Another number should explain that 17 percent figure: according to surveys recently published on CFO.com, health-care benefit costs are expected to jump about 22 percent next year. That sort of boost is guaranteed to annoy small-business owners.
Interestingly, the small-business operators in the survey ranked the accounting industry above some other prominent sectors. The sectors with low favorable responses included the airline industry, the telephone industry, and the legal industry. Respondents said they didn’t like beets all that much, either.
2. The Group of Seven (the other ones)
As CFO. reported this week, Standard & Poor’s announced it is adding seven new companies to its bellwether 500-stock index. Rather than change the name to the S&P 507, the ratings specialist decided to remove seven companies from the benchmark. Interestingly, all seven of the exiters were non-U.S. corporations.
Those getting the boot included Royal Dutch Petroleum, Unilever, and Nortel Networks. In addition, officials at the S&P announced they will no longer serve Swiss cheese at their swanky cocktail parties, and have prohibited the sale of danish in the company commissary.
3. Mike Rake
On Thursday, the international chairman of KPMG slammed proposals for a new U.S. regulatory body that will oversee and monitor auditors both in and outside the United States.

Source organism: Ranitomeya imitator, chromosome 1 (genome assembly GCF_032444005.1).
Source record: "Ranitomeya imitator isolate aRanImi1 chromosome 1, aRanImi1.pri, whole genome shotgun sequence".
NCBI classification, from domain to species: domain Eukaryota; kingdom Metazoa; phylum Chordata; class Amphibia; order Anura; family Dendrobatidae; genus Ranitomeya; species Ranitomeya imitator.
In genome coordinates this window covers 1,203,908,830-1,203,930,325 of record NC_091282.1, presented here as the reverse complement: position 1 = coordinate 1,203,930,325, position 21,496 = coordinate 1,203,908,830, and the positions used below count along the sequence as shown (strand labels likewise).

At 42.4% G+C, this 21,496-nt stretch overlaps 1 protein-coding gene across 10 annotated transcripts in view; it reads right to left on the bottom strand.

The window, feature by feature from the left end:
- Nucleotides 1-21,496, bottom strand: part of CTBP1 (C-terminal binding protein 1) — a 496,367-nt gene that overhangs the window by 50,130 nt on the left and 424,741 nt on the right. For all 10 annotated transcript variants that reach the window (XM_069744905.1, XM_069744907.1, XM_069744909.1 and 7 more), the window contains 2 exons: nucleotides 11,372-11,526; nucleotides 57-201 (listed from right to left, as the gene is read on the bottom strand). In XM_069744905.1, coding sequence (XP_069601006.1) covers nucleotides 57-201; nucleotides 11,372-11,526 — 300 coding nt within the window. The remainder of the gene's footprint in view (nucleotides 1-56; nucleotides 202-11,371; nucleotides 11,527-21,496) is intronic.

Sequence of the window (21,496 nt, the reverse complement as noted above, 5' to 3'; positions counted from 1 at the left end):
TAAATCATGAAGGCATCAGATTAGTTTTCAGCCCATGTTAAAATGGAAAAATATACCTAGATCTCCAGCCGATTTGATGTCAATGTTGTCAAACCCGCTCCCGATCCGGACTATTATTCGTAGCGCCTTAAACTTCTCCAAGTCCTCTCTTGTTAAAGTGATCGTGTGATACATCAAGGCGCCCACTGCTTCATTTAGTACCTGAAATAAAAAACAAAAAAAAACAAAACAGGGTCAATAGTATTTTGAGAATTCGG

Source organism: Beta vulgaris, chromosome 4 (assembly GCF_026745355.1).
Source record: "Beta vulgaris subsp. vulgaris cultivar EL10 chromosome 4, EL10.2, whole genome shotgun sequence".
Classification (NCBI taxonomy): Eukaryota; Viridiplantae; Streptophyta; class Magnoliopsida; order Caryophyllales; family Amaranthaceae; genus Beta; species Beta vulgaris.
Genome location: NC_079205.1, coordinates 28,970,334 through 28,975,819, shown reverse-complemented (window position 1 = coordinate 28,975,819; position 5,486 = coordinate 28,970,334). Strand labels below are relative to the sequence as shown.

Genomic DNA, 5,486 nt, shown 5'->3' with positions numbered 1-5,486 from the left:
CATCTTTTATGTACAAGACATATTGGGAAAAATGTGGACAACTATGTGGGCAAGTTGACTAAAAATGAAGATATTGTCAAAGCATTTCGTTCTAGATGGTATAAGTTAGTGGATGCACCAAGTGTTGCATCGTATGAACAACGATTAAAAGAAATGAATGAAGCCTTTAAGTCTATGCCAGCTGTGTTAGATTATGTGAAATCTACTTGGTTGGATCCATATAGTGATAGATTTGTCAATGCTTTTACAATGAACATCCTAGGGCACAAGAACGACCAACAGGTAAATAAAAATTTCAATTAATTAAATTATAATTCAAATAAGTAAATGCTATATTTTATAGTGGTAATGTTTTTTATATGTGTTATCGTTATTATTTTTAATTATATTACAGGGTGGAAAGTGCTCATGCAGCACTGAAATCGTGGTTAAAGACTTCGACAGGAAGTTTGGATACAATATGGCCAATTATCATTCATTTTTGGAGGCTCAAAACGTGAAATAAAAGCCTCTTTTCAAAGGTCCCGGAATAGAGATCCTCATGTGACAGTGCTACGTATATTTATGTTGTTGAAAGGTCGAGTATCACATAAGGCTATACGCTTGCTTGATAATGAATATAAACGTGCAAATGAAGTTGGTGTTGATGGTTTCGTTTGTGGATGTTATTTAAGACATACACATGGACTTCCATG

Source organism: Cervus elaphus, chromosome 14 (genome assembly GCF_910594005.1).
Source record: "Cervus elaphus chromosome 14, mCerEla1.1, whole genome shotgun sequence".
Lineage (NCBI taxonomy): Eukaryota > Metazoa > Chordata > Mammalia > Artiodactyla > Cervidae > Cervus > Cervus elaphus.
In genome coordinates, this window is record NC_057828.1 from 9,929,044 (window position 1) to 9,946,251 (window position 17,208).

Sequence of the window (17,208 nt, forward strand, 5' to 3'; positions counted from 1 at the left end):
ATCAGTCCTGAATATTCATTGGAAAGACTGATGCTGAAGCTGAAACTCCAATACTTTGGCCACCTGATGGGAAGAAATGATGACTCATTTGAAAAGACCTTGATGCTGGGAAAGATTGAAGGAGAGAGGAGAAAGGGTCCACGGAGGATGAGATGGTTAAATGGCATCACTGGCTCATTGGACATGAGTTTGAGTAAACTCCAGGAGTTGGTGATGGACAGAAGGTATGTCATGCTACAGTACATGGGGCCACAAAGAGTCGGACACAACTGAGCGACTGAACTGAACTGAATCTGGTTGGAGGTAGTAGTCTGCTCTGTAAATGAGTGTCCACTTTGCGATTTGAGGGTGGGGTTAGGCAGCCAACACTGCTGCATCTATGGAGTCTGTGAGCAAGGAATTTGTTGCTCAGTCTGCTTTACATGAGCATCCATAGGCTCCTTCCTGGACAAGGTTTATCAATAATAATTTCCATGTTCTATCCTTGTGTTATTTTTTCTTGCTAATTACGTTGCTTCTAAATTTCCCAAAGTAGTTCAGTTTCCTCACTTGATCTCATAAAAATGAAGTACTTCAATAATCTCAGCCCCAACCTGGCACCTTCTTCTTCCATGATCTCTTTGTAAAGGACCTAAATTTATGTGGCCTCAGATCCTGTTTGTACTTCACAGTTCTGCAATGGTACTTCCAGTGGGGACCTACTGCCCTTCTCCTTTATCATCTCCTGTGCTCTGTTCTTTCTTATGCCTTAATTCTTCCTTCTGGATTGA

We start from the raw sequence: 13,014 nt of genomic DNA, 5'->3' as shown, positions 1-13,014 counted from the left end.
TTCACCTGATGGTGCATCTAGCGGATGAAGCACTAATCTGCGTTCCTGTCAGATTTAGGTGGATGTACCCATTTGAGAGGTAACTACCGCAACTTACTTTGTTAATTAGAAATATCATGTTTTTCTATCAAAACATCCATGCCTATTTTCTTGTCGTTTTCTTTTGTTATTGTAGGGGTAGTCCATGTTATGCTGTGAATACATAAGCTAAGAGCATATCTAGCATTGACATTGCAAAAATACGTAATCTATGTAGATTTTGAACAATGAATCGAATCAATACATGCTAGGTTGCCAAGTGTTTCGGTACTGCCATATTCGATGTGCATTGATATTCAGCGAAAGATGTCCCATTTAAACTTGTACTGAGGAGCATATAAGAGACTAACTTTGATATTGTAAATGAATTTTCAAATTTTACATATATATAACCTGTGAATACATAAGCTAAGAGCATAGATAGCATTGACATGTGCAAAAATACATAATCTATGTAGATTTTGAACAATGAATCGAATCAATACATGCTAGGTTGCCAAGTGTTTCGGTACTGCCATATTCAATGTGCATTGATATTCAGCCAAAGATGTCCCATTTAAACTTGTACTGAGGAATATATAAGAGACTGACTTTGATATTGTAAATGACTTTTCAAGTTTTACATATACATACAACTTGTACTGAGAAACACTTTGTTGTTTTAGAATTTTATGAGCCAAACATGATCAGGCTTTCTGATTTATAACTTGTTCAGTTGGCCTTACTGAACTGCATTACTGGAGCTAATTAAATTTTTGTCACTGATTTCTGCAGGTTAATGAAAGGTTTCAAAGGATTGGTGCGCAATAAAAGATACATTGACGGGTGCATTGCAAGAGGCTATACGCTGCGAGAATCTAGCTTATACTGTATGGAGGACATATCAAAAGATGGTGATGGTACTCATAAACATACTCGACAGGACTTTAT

Under the bill, an accounting overseeing board would be created that would be able to establish standards for auditors as well as investigate and discipline them. Even auditors based outside of the United States would be subject to the board’s oversight — if they have clients that must meet SEC requirements.
That would include an audit client whose primary exchange is outside the States but whose secondary exchange is in the States.
“I think it has been demonstrated that the U.S. does not have the right answers to all these problems,” Rake told the Web site of the Financial Times, referring to the U.S. accounting scandals as well as the Sarbanes bill. “Forcing the U.S. solution on the rest of the world is not acceptable.”
To be fair, Rake’s quote may have been taken out of context. But right now, the last thing the head of an accounting firm should be saying is that a proposal to bring more oversight to the accounting industry is “not acceptable.” Even if Rake has valid arguments, the phrase “not acceptable” makes it sound as if he has some choice in the matter. If the Sarbanes bill passes, he won’t.
4. Congressional Legislators
Do lawmakers actually ever think for themselves anymore? This past week, with the possible exception of John McCain, nary a representative nor a senator showed up on the television who wasn’t spouting some sort of reactionary, knee-jerk, party-line drivel. Really, is Soundbyte now an official language?
If politicians really want to know why Americans have such a low public opinion of politicians, they might want to consider their behavior this week. Rather than speaking thoughtfully on the crucial issue of restoring faith to the U.S. capital markets, most politicians came across as snarling attack dogs for their respective party leaders. On one show, one ranking Republican went as far as to say that journalists who question whether Harvey Pitt should remain on as chairman of the SEC probably don’t even believe in the free market system.
He also said that journalists who don’t eat pork rinds probably don’t believe in pigs.